Nash’s House is an artifact-lined Elizabethan residence that’s now a museum. It adjoins the site of New Place, the grand home Shakespeare bought with the proceeds of his London stage success. After his 1616 death here, the house passed to other owners, including Reverend Francis Gastrell, resident when the Bard-hugging masses began rolling into town in the 1700s.
Annoyed by the oglers peering into his property, Gastrell cut down the garden’s venerated mulberry tree, said to have been planted by Shakespeare. The angry locals responded by smashing his windows. But the town’s biggest Bard-hater had the last laugh: when he moved out, he had the house demolished. It’s now an important but slightly tragic archaelogical site.
Strolling Stratford today, with businesses falling over themselves to make Bardly references – this is the home of Othello’s Café and quill-wielding gingerbread men – it’s hard to fathom the reverend’s irreverent stance. But perhaps he was making a point: when it comes to Shakespeare, tourism may be important but the play’s the thing.
Later, at the Swan Theatre – the smaller of the two rebuilt auditoriums – I took my seat for a performance of Hamlet, surveying an intimate space of exposed brick walls and heavy timber columns supporting two upper levels of wrap-around seating. Most were filled with chatty, wide-eyed youngsters here for a shortened, student-friendly version of the play. Some were likely experiencing their first live Shakespeare.
The 75-minute production – alas, with no Yorick – was a grin-triggering interactive extravaganza. After sitting on the stage edge to chat with excited audience members before the show, the mostly young thespians – dressed in black and white gothic vaudeville garb – launched into a fast-paced retelling. A shyly smiling girl was plucked from the audience as an extra for one scene while Hamlet jumped down to sit with us during the action.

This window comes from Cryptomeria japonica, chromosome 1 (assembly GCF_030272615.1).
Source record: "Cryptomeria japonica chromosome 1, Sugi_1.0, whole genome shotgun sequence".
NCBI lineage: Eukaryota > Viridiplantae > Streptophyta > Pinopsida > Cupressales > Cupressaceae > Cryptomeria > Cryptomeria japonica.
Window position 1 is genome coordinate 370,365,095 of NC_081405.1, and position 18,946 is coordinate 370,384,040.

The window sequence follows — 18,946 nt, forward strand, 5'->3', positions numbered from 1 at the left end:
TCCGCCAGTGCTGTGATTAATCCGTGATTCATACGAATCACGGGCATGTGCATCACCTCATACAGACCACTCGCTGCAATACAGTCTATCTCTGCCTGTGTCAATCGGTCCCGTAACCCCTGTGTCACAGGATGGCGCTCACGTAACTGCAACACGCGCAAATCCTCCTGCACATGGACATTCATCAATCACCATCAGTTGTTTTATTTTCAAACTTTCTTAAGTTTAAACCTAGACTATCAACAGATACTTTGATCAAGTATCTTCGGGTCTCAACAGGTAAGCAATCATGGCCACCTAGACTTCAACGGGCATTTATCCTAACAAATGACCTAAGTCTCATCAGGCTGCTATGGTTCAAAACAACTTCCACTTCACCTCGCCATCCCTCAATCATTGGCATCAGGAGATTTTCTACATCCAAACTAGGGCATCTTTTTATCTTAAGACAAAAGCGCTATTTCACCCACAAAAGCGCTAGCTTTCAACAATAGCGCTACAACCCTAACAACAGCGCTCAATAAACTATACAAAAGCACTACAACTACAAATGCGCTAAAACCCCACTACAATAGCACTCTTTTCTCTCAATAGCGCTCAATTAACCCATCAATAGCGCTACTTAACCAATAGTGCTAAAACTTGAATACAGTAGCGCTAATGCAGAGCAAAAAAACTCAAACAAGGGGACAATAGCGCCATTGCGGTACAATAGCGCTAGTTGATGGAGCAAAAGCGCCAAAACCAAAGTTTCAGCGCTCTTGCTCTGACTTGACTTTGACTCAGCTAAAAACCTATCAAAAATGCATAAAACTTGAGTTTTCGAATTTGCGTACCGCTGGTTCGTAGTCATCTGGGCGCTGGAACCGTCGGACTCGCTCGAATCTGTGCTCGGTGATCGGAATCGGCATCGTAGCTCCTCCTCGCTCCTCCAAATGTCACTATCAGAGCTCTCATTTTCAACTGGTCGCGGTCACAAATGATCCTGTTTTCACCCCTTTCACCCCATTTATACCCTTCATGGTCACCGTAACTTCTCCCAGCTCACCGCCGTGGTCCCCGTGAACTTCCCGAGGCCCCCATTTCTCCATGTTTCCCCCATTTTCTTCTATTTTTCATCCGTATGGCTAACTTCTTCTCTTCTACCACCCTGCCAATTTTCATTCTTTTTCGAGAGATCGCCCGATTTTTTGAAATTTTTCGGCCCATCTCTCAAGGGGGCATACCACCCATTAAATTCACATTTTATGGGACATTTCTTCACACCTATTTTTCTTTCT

I could almost hear the lifelong theatergoers hatching around me.
Next night was the larger auditorium – similarly configured but more spacious than the Swan – for a sober but progressively gripping three-hour King Lear. This is the flagship Royal Shakespeare Theatre and it’s been transformed from the vast hangar it once was. Without front row seats in the old space, the audience languished up to 27 metres from the stage, deep in nap-triggering territory.
The new theatre is far more intimate, with the audience rising above the action rather than away from it: no-one is more than 15 metres away here. In the stalls, I felt I was part of Lear’s incredulous court as his madness slowly ignited, and I nearly ducked when huge broadswords seemed to clash over my head in an energetic fight scene. It was like watching a 3D movie where the elements seem to hover close enough to touch.
Next day, one of the production’s actors told me what’s it’s like to work on the new stage. “The old theatre was a barn, with us at one end behind this large picture frame, trying to reach out to anyone who could hear us,” said James Tucker, who plays Oswald. “But stepping out onto the thrust stage for our first performance was like being given a hug by the audience.”
If you go:
King Lear and several others plays are running at the RSC complex until April 2. A new season – including Macbeth – launches in mid-April. For more information and ticket bookings, see www.rsc.org.uk.
For information on visiting Shakespeare’s Birthplace, Nash’s House and New Place or other Bard-related sites in and around Stratford, see www.shakespeare.org.uk.